The Tulsa Police Department remains committed to equal justice for all citizens, including its own officers. Indeed, with the implementation of a zero tolerance policy, we demand that our officers hold themselves to an even higher standard.


At this time, the Internal Affairs Division will begin an investigation to determine whether any officer involved violated department policies and procedures."


In June, retired Corporal Harold Wells was convicted on five corruption charges in a separate case.  On Monday, Judge Black dropped a gun charge against Wells, however he denied a motion for acquittal and releasing him before sentencing. He faced a maximum 15 years in prison and now faces 10 years.  Two of his co-defendants were acquitted on all counts. Officers Nick DeBruin and Bruce Bonham are on paid suspension while TPD investigates the case to their jobs back.


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The views expressed here do not necessarily represent those of KOKI FOX23 - Tulsa

watchdog11 - 8/24/2011 9:10 PM
0 Votes
I certainly don't think all TPD officers are bad, I know quite a few who are really exceptional officers and people, however, just like the good news seldom makes the headlines, while the sick and depraved does, the frequency of corruption trials gives all TPD a black eye that is going to be around for a long time. If these two were the only officers accused and on trial for corruption, I would say sure, not too bad for a force of around 800, but in the past couple of years there have been close to 10 so far, that is a pretty high percentage, there is a major problem somewhere.

dollymama - 8/24/2011 8:01 PM
0 Votes
I am completely lost in understanding what the message is supposed to be in these comments. I think that referencing the race riot in the 20's is a bit dramatic, and the race card has been overplayed. I am particularly intrigued by the comment suggesting that "people will be killed and wives should have spoken up" What are you talking about??? Also, the comment that was made regarding crack dealers having more ethics is a metaphor that makes no sense! Could it be that those commenting these things have a ax to grind due to their own criminal past? Sorry guys, but not every jury is wrong, and prisons aren't filled with the innocent. There are miscarriages of justice, but that happens in an imperfect system. But to make broad generalizations about all police officers and suggest that all are "bad cops" is just not true.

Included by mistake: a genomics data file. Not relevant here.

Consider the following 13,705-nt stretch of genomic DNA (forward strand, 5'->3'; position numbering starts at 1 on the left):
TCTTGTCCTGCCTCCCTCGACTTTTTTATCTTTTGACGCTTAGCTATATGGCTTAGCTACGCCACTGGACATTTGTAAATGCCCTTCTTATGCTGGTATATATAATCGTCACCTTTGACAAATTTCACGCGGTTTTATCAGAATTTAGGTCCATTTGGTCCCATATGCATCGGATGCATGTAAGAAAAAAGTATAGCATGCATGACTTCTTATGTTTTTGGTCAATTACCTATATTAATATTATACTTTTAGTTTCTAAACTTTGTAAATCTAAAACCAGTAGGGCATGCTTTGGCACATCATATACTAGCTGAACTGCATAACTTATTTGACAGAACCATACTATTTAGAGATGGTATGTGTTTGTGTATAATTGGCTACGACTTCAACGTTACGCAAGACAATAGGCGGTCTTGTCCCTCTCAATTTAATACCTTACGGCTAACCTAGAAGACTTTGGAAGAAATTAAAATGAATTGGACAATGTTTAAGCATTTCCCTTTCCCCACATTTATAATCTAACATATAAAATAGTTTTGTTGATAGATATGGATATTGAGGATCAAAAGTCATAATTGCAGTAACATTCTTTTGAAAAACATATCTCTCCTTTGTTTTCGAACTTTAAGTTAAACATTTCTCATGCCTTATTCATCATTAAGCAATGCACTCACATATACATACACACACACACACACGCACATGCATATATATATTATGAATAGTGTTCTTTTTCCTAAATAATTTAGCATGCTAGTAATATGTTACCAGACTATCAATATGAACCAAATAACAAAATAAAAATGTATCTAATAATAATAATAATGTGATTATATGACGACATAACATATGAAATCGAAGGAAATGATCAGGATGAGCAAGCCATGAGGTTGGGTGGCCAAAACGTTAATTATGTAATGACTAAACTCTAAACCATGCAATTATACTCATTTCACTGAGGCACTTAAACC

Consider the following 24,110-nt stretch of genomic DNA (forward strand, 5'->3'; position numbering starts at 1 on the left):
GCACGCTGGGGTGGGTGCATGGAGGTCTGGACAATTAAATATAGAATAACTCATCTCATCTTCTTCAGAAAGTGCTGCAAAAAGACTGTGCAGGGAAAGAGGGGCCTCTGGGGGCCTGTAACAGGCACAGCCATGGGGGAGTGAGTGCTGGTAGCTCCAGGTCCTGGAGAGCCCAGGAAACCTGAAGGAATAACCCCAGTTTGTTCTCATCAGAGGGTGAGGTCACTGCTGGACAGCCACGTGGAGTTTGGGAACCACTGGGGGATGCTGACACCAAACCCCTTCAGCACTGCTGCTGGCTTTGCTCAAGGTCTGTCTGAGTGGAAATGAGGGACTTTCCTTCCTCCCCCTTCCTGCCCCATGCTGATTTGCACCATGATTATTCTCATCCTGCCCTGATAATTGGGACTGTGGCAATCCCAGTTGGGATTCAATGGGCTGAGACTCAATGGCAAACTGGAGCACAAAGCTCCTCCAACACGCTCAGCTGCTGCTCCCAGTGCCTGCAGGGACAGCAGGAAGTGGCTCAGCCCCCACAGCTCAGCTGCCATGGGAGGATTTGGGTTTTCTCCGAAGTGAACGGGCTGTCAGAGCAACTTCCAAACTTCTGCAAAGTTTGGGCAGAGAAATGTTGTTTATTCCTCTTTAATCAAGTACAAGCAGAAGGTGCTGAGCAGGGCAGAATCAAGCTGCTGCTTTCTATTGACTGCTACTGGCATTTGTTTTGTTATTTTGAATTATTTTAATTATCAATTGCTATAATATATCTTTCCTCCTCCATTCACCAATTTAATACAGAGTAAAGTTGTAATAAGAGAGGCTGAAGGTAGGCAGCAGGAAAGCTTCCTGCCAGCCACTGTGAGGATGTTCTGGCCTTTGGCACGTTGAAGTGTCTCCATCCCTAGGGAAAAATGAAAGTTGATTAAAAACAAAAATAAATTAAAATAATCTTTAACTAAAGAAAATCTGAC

watchdog11 - 8/24/2011 7:59 PM
0 Votes
They got more than I expected, I don't know if any of you remember Travis Ludwig, he was the TPD officer who was caught selling coke out of his cruiser, he got nothing, was allowed to resign and moved to New Mexico, probably a cop out there now. My dad always said where there is smoke there is fire, and how many TPD officers have been up on corruption charges in the past two years? Tells you something, and remember, those of us who own property and pay taxes are paying for these trials, plus, now we have over 30 criminals back out on the street due to these gangster cops, I expect them (Chuck) to put regulations in place now to allow the Department to deal with these "glitches" so the public will never know about them, cause Tulsa is looking pretty bad about now, and they know it.

kindagreywolf - 8/24/2011 5:13 PM
0 Votes
Only in Tulsa if you disagree with someone your ignorant. I followed this straight through and the TULSA POLICE have hampered and intimidated witness straight through. Apparently a Witness against an officer is worth $3 a sheet? No, I have seen the Tulsa Police in action, I will call the Crack dealer down the street as they have more ethics.

missronron - 8/24/2011 3:59 PM
0 Votes
im not here to argue, i dont even know these officers but i imagine the federal goverment knew something. they never just accuse officers for nothing. but if you're happy,im happy! i get to see my friend that henderson lied on and got him two life sentences. now i get to see my friend while he can go lay down! thats whats wrong with tulsa "to much hate"!!!! when will we get pas it?

missronron - 8/24/2011 3:52 PM
0 Votes
i cant believe that as far as we've come we still go backwards to accomidate the state and city rule makers and enforcers. if it had been a regular citizen accussed of these crimes, their family would be in tears hearing "guilty on all charges", let alone the sentencing stage. as in the wells case ive never seen a jury find a peer guilty, only for the judge to dismiss their ruling and start dropping charges. again, its another sad day in tulsa. may the creator bless the less fortunate!!!!!

icare4us - 8/24/2011 3:44 PM
0 Votes
missronron: YOU have peers???

icare4us - 8/24/2011 3:43 PM
1 Vote
Well, I see the criminals are posting. Halleleujah!! Yelton was acquitted. Newsheriff: Do you know how ignorant your post sounds?

missronron - 8/24/2011 3:43 PM
0 Votes
tulsa has reverted back to the days of 1921. tulsa juries send petty crimanals to prison for hundreds of years with minimal evidence but fails the community on this day. this reminds me of the rodney king verdict-no justice. tulsa has had many hendersons since the crack epidemic and im positive its plenty left. everybody better stay inside because this has opened the door for even more innocent people, especially low income, to be wrongly accused, wrongly convicted, and excessively sentenced to prison. im glad my peers made it out of their situation but feel sorry for the people who will have to go through the tulsa judicial system in the future. a big thank you to the the father and daughter who spoke up! we've been telling them for years but they wouldnt even 'listen' to us.

Unwashed Mass - 8/24/2011 3:21 PM
1 Vote
They got away with so much. Need another sting, this one competently done.